You've finally finished your nursing courses and graduated. Only
one more hurdle -- the NCLEX exam. When it comes to the NCLEX,
preparation is key. Try these strategies to pass the NCLEX in only
75 questions (the minimum number of right answers).
Yes, You DO Need to Study
Even though you probably feel you've had enough of hitting the books, you really
do need to study for the NCLEX. Maybe there are particular areas where your hands-on
clinical experience was limited, or where you struggled with the concepts. Start by
making a list of those areas and make sure your study time includes those topics.
Now, develop a plan. Set a target for the amount of time you will study each day.
One or two hours of study time with a short break in the middle is a good starting point.
Learn to Read the Questions
Passing the NCLEX is only partly about the knowledge you've gained in your nursing
program. NCLEX questions are carefully structured and formatted, so you need to know
how to decipher them. The National Student Nurses Association offers some suggestions.
When an answer has the words "always" or "never" it's probably not a good choice; the
real world isn't that black-and-white. If three of four answers are similar and one
is obviously different, the odd man out is probably the correct answer. As you practice
with test prep questions, you will soon learn to recognize the best answers.
What's your study style? Are you a morning person who will retain information best
in the dawn's early light or are you a night owl who learns best by burning midnight
oil? Structure your study time around your characteristics. You might want to form a
study group with your peers. You can give each other emotional support and discuss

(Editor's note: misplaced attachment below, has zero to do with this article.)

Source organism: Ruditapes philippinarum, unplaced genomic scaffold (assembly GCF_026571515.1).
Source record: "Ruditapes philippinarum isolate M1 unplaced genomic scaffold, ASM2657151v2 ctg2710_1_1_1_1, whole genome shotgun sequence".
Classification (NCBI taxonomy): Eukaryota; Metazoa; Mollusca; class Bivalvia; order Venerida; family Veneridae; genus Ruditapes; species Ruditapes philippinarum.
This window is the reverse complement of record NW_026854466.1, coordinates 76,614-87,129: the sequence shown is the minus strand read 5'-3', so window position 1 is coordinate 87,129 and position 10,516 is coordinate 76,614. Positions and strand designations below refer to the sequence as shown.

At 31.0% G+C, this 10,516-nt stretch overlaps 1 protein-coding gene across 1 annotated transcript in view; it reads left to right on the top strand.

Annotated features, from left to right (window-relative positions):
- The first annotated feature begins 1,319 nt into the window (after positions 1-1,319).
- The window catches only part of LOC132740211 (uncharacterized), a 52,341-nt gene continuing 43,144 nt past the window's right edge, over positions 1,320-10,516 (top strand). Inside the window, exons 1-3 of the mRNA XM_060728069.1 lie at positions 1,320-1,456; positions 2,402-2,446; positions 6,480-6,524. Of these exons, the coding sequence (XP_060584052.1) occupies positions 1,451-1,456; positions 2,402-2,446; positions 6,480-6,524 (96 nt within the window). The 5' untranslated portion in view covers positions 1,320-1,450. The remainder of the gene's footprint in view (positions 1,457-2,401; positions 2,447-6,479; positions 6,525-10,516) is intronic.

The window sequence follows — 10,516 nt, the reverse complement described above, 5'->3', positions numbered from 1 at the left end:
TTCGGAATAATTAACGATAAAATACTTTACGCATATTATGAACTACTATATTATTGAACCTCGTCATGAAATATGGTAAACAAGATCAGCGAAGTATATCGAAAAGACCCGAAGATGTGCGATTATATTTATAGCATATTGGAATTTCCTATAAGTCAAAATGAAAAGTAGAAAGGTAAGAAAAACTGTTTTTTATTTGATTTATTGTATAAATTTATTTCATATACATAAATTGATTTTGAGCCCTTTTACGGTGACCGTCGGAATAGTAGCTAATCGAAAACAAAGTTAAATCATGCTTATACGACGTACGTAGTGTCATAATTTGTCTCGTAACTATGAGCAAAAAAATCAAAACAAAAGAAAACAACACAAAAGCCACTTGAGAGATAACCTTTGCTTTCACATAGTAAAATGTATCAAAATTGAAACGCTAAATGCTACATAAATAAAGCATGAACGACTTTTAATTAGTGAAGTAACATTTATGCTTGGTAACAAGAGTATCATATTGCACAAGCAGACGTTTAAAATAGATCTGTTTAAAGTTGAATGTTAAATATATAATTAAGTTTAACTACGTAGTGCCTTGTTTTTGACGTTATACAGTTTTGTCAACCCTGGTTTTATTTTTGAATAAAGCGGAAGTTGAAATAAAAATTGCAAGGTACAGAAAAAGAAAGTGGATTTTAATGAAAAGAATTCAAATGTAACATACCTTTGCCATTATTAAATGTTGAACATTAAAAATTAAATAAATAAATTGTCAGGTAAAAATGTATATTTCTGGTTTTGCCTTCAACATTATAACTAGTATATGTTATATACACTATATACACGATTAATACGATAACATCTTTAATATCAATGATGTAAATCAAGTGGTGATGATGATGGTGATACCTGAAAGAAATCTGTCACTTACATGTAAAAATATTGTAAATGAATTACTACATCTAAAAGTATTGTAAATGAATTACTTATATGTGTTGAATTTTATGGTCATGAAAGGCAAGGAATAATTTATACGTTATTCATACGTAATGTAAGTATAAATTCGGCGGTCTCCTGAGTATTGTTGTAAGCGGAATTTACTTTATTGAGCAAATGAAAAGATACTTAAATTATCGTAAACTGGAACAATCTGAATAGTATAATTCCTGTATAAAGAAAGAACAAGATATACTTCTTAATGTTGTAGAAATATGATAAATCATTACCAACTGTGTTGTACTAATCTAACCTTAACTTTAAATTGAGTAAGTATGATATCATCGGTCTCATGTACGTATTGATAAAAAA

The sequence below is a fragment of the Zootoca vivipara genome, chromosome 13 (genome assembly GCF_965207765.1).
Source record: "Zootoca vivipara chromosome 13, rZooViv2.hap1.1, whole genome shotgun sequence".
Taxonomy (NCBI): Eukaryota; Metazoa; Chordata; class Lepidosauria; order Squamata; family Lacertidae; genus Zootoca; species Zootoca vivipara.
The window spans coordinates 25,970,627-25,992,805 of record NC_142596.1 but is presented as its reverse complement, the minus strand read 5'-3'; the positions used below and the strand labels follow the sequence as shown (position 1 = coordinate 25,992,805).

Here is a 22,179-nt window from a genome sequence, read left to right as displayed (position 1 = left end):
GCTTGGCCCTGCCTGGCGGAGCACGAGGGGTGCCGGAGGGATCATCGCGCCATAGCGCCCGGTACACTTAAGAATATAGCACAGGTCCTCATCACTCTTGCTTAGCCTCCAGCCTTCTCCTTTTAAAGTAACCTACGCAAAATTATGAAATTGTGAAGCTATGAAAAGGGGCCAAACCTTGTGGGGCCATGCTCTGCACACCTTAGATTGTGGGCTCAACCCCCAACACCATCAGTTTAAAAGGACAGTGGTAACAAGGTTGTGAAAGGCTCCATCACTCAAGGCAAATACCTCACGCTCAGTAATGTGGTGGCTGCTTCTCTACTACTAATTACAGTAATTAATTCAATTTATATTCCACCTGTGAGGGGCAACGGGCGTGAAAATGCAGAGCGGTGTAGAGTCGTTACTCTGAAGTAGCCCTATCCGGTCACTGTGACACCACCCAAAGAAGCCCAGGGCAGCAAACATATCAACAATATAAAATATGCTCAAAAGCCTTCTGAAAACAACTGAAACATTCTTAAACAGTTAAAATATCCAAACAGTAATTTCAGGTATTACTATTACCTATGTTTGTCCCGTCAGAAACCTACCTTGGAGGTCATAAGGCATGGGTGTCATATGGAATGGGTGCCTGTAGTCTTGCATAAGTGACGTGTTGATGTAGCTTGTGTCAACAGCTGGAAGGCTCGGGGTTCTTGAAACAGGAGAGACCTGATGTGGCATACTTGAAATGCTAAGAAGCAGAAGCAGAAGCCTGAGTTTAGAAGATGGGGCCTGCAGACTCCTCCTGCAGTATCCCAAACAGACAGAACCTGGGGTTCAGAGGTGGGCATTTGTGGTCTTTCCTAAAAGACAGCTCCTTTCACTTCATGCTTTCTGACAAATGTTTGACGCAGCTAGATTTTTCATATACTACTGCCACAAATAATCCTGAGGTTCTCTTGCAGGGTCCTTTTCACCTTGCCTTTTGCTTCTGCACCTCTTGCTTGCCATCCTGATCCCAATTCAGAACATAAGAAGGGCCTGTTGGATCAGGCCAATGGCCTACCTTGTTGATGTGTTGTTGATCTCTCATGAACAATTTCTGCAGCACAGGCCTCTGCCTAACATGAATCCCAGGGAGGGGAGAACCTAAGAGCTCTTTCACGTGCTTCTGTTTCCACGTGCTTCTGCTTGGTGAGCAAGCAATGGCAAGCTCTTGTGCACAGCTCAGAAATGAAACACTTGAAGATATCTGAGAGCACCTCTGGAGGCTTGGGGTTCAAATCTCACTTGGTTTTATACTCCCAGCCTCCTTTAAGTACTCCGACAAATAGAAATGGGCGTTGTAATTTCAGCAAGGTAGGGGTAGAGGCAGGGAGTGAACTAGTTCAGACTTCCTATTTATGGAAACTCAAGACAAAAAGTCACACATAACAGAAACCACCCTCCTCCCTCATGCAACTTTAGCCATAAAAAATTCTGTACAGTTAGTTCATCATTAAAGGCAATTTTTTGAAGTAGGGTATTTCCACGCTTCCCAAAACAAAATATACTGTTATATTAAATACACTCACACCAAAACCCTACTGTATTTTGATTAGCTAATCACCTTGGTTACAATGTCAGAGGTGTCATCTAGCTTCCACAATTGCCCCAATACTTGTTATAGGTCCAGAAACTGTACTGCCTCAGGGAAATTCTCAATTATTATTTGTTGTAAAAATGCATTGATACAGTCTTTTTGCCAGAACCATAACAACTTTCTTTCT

the perspectives of the questions. Studying with a group can also help you identify
the kind of questions most likely to trip you up. Another advantage of a group is
that each of you can purchase a different study guide, benefiting the group while
When you get ready to prepare for the NCLEX, you'll find there are lots of resources.
NCLEX prep options abound; in fact, there are so many, you might find it difficult to
choose. Many come with CD-ROMS or online options, and prices vary, so you'll need to
evaluate them carefully. Some offer you the ability to design targeted study questions
so you can concentrate on the areas you need most. These basically come in two styles:
the comprehensive NCLEX review and the targeted topics. Good examples of the former are:
Studying is only part of your NCLEX prep. Knowledge is no good if you're the sort
who stresses about test-taking to the point that it affects your performance. Practice
does make perfect in this case; the more experience you can gain by practicing in the
same conditions you'll face in the test (a computerized simulation), the better you're
likely to perform. Learning and regularly using relaxation techniques can also help you
keep your stress at a manageable level. Find out where the test will be held and either
make a practice run so you'll be familiar with the route or make sure you're well-supplied
with directions and maps; allow plenty of travel time.